But this photo also says exercise, enjoyment of music, making our own entertainment, interaction with siblings. If we fought, we also had to live with each other or were punished later. We all remember the time Dad went away to a committee meeting or something and one of us got into that precious desk and left crayon shavings in his pencil sharpener in the desk. Crayon shavings! No one would admit to it. We three youngest were severely scolded and sent upstairs to kneel down by our beds and ask God to forgive us for lying. I remember crying as I prayed, “God, I ask you to forgive me, but I didn’t do it.”

But those were mostly carefree times for those of us lucky enough to live in a home where yes, we were punished, sometimes harsher than we deserved, but also loved and respected and made to listen and work hard. We were never abused nor went hungry. I never had to deal with an alcoholic parent. Dad never touched the stuff, nor cigarettes, to my knowledge.

MDPonytailFamilyL to r: Linda (Pert), Terry, Vernon (Dad), Nancy, me, Bertha (Mom).

We played together, vacationed together, read the Bible every morning together as this other picture shows from a similar era (although note we have cut bangs here, and my oldest sister Nancy has shorter hair). While this photo was very posed for a Christmas card one year, it reminds me of how much Dad and Mom invested in fun times for the family. The photo was taken in the log cabin Dad built by a pond in our pasture field. Dad chopped the logs for the cabin and mortared the space between the logs. It had a loft so there was space for 8-9 kids on floors for sleepovers and such. We’d retreat there on summer evenings for a picnic, a swim, a little fishing, horsing around rowing a pontoon raft, or a bigger party with chicken BBQ for groups from church or extended family.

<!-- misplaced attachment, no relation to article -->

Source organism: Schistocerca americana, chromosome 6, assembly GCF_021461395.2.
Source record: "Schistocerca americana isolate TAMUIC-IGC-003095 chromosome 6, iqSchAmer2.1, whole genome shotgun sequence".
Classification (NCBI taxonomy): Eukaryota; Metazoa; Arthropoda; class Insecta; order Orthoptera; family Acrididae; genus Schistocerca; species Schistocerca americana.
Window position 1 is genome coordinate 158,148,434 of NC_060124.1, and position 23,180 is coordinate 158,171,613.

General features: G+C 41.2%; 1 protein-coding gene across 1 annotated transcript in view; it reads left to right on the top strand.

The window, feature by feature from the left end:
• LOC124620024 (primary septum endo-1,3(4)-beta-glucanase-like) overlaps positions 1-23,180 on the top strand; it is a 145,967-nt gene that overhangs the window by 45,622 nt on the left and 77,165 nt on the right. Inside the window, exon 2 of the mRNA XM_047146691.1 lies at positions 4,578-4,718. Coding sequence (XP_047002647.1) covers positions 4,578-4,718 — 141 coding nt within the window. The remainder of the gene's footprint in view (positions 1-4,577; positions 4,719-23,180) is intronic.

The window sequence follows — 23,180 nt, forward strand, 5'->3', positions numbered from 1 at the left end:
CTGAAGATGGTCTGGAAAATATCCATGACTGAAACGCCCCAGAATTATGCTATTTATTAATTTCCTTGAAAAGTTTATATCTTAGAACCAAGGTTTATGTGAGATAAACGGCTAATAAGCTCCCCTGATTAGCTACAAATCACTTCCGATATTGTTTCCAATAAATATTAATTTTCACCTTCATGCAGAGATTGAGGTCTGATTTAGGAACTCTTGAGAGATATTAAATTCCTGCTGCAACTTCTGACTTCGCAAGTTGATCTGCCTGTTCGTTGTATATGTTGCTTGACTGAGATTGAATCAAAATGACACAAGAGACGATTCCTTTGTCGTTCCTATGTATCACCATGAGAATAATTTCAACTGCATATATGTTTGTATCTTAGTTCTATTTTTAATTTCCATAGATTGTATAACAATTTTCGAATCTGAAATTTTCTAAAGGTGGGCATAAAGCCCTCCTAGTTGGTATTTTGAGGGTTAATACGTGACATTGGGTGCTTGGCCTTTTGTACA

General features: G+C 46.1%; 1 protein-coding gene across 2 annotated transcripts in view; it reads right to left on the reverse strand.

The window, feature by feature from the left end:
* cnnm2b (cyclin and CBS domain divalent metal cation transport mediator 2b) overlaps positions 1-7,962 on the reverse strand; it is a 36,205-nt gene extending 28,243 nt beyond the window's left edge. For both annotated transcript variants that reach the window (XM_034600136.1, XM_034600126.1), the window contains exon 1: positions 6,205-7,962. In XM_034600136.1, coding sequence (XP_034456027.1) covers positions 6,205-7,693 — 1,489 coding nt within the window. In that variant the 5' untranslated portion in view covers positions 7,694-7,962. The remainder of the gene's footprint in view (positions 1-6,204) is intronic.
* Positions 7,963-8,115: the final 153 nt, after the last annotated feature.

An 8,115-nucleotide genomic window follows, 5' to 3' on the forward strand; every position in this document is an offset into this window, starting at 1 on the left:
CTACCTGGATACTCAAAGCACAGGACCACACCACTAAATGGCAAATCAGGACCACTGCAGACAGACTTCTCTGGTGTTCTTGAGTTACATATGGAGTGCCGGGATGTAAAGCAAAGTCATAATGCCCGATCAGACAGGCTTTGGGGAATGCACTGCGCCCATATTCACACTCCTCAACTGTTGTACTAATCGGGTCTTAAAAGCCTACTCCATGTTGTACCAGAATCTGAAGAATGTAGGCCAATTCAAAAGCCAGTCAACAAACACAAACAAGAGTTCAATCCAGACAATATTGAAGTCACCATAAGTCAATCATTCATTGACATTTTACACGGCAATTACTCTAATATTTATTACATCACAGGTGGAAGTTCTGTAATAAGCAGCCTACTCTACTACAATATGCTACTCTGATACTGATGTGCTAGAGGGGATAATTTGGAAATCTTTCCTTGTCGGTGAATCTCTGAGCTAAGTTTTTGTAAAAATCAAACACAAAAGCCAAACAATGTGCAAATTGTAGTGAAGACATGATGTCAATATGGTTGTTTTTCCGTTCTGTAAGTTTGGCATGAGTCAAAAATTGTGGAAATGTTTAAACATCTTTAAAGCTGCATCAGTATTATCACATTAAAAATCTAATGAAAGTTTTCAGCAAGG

We were not perfect, nor were our parents, but how grateful I am for the childhood I had.

Happy Birthday Poppa. He would have been 98 years old today.


What will your children remember about their childhood days?

Do you have a photo that takes you back to your childhood?


From → Faith, Family Life

  1. Pert Shetler permalink

    Oh how funny…what memories

    • I wish we could see more of you in the photo. 🙂 I snagged shots of these photos one time when I was at Mom’s and I have more that will be fun to write about. Have a good day!

  2. It’s impossible not to click on a post that has Mennonite and dancing in the same sentence. The outfits (no need to apologize) and furnishings are all part of the charm. My sisters and I used to play “Bride” and dress up like fancy people, but we didn’t have a hi-fi until I was dating age. Your prayer for forgiveness for a non-sin is touching, but that’s not the right word . . . maybe hilarious!

    You had a happy childhood and so, apparently, did your children. What a legacy, Melodie!